Ed Husain

Down with la laïcité — to beat Islamism, we need a secularism that encourages religion

Down with la laïcité — to beat Islamism, we need a secularism that encourages religion
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'We are avenging the Prophet Muhammad' shouts the jihadi murderer as he escapes, having killed 12 at Charlie Hebdo. In Syria, an American fighting for al-Qaeda says: 'I want to rest in the afterlife, in heaven. There is nothing here'.

There are thousands of young men and women in our midst who share these sentiments. They believe that their cause is worth dying for – and they want to have that honour, confident in the reward that they will get for their actions. They are disillusioned, not disenfranchised. Many are well-educated, with a good family life. But they seek a value that they can fight for – a cause for which they can die.

There is the sense that in the west – to quote Jimmy Porter – there 'aren’t any good, brave causes left'. Western values are vacuous, adrift without root or anchor. The eternal has been lost, replaced by the individual and the material, seeking maximum gain for minimum effort. The charge of decadence is admitted – even defended in the name of liberty. We preach secularism divorced from our heritage. What do we have to offer against appeal of militant Islamism?

The west does have something, secular pluralism. It was born of our particular Judaeo-Christian heritage, and depends upon it – but it does not require one to be a religious believer to believe in its value. The religious must recognise and respect the utility of the secular worldview – and the secular must recognise and respect the inherent value of the religious.

Last weekend, political leaders marched with millions in Paris to demonstrate unity. The symbolism was powerful, but protests will not puncture the theology and ideology of Jihadi fanatics and their Islamist advocates. What will defeat that is a better understanding of the motivations of the killers and their spokespeople and a broad challenge to their worldview. Ordinary Muslims do not share the political worldview of hardline Islamists and Jihadists — hardly surprising given they are the main victims of their violence. Even in a Muslim country such as Pakistan, at elections non-violent Islamists garner less than 20 per cent of the vote.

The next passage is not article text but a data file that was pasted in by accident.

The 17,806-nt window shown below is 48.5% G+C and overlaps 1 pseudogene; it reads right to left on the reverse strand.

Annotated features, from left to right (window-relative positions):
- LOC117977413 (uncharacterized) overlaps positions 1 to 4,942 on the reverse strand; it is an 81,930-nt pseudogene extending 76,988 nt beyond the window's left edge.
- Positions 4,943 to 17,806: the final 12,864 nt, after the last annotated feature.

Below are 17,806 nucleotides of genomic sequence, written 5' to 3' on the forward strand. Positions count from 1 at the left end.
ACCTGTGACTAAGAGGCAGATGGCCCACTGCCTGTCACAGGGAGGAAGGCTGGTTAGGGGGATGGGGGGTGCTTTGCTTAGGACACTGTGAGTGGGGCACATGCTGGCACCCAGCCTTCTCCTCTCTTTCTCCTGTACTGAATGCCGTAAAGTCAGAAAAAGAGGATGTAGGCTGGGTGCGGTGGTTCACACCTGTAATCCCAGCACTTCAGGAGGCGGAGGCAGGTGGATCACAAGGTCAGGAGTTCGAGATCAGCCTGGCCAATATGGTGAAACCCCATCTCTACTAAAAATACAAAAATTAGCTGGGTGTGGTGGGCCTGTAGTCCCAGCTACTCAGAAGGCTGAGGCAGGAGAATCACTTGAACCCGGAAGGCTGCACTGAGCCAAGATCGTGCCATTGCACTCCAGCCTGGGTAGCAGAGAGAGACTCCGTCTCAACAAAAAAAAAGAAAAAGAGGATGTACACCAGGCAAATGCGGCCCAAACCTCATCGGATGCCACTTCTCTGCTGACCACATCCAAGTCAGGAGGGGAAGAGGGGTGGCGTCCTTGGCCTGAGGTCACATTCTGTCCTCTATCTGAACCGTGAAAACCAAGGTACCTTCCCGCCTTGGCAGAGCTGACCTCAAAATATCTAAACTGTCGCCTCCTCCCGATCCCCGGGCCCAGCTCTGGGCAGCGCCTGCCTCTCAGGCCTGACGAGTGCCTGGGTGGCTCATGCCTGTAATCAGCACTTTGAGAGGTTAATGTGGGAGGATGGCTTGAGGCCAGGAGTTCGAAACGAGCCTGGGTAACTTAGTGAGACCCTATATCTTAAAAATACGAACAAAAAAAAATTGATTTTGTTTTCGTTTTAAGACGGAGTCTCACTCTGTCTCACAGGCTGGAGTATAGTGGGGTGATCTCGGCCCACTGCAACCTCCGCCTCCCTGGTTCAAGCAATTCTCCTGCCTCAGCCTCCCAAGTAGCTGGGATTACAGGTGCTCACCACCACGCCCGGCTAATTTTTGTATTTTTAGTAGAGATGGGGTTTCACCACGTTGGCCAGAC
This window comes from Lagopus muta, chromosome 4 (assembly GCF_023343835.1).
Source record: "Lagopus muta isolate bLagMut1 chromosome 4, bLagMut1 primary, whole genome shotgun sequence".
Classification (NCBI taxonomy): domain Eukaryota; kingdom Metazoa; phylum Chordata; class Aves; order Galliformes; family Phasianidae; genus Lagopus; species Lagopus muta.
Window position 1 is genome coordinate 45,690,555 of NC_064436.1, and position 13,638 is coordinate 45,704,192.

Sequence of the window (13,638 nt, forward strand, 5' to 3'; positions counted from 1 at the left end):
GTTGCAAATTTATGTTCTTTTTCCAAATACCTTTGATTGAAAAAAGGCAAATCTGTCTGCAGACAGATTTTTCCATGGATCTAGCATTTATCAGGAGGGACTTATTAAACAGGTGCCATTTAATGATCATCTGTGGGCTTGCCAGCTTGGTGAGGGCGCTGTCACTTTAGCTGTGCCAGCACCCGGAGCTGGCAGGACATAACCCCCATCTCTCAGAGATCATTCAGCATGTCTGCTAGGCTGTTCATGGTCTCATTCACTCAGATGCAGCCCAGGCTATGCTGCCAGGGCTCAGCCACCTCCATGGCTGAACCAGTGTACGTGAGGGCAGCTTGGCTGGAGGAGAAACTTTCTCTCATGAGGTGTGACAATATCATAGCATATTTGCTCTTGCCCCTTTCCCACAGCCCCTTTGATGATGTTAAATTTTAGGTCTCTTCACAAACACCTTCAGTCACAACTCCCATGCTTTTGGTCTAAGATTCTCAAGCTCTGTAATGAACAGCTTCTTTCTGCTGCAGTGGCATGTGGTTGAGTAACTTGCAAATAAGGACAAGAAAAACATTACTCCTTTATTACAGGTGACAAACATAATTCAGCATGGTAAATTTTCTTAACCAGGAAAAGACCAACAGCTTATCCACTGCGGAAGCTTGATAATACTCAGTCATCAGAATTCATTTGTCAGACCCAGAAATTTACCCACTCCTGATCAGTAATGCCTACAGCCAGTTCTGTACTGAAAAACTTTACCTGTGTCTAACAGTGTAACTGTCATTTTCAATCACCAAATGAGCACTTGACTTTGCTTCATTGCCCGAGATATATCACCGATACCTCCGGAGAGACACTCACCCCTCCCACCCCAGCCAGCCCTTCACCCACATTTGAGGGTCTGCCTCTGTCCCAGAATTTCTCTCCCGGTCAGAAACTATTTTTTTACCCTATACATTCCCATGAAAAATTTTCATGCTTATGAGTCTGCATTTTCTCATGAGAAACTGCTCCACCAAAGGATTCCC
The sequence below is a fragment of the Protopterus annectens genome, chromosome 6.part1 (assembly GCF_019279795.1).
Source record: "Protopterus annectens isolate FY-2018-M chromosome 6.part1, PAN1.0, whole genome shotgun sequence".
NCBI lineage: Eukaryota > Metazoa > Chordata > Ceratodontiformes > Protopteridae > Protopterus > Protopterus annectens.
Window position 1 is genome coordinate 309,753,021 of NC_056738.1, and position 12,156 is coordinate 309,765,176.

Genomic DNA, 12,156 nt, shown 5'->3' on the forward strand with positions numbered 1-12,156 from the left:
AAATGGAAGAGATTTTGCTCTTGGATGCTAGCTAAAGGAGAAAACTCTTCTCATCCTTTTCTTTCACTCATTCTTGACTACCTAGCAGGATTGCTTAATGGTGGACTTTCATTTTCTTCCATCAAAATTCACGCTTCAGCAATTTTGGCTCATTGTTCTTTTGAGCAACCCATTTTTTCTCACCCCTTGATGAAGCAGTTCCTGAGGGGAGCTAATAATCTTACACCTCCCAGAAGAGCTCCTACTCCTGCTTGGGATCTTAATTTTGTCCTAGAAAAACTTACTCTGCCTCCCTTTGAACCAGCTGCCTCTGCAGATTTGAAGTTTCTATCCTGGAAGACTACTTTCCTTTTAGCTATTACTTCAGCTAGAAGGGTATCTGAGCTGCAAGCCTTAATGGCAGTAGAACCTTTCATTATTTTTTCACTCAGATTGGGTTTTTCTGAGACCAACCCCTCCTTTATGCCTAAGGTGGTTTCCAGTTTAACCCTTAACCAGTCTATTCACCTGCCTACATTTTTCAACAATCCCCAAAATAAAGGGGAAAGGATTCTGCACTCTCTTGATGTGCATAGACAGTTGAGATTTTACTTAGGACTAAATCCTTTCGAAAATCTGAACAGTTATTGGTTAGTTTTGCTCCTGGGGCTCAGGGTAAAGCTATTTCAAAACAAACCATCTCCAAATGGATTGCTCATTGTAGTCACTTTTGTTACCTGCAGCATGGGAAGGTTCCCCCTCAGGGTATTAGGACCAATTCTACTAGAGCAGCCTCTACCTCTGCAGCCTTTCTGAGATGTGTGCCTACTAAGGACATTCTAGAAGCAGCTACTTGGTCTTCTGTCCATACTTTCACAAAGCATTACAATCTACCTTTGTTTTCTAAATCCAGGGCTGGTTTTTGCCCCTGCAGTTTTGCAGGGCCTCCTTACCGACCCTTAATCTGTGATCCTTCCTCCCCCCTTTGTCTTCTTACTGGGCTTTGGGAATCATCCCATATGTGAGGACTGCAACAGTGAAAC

Islamists and Jihadists believe in creating an Islamic State that applies their version of sharia as state law. ISIS are experimenting with such a state now, Saudi Arabia has adopted parts of this extremist Islam, Nigeria and Boko Haram, too. Muslims (the vast majority) who reject this version of Islam are then accused of being kafir or disbelievers, known as making takfir. Jihad is then declared on these Muslims by extremists. The pursuit of this Sharia-based Islamic State, Jihad, and Takfir are all justified by literalist adherence to hadith, or alleged sayings of the Prophet.

Muslim scholars cannot simply say is ‘Islam is peace’ but ignore the hadith material which is read by radicals as evidence for beheadings, killing apostates, blasphemers, forcing women to dress in veils, and avoiding contact with unbelievers. Our political leaders must better understand the motivations of radicals, and support Muslim religious scholars to uproot scriptural literalism that is the fuel for the fire of radicalism.

Jihadis are murderers, not martyrs. They are headed to hell, not heaven. They murder, maim and spread mayhem in society where Islam intends peace and stability. Suicide bombings in Palestine have led to the creation of a security wall. Palestinians from Gaza cannot visit Jerusalem, and vice versa. What has the strategy of violence achieved? In France, Charlie Hebdo, a provincial satirical magazine with declining subscriptions, has again reprinted cartoons of the Prophet Mohamed and is now printing three million copies in 21 countries.

We need a neutral alternative to such an uncompromising outlook. Yet the concept of secularism is complex, contested. We cannot defend French laicite: an aggressive secularism that pushes religious expression into the shadows. In a France that broke with its religious past in the violence of the revolution, laicite has usurped what it sought to destroy. Laicite is the civic religion, blinding its adherents to the value that our religious heritage can bring to public life. Instead, prayer rooms are banned from university campuses, hijabs from government buildings. In a country whose kings once bore the title ‘Most Christian Majesty’, religious expression is now confined to the home.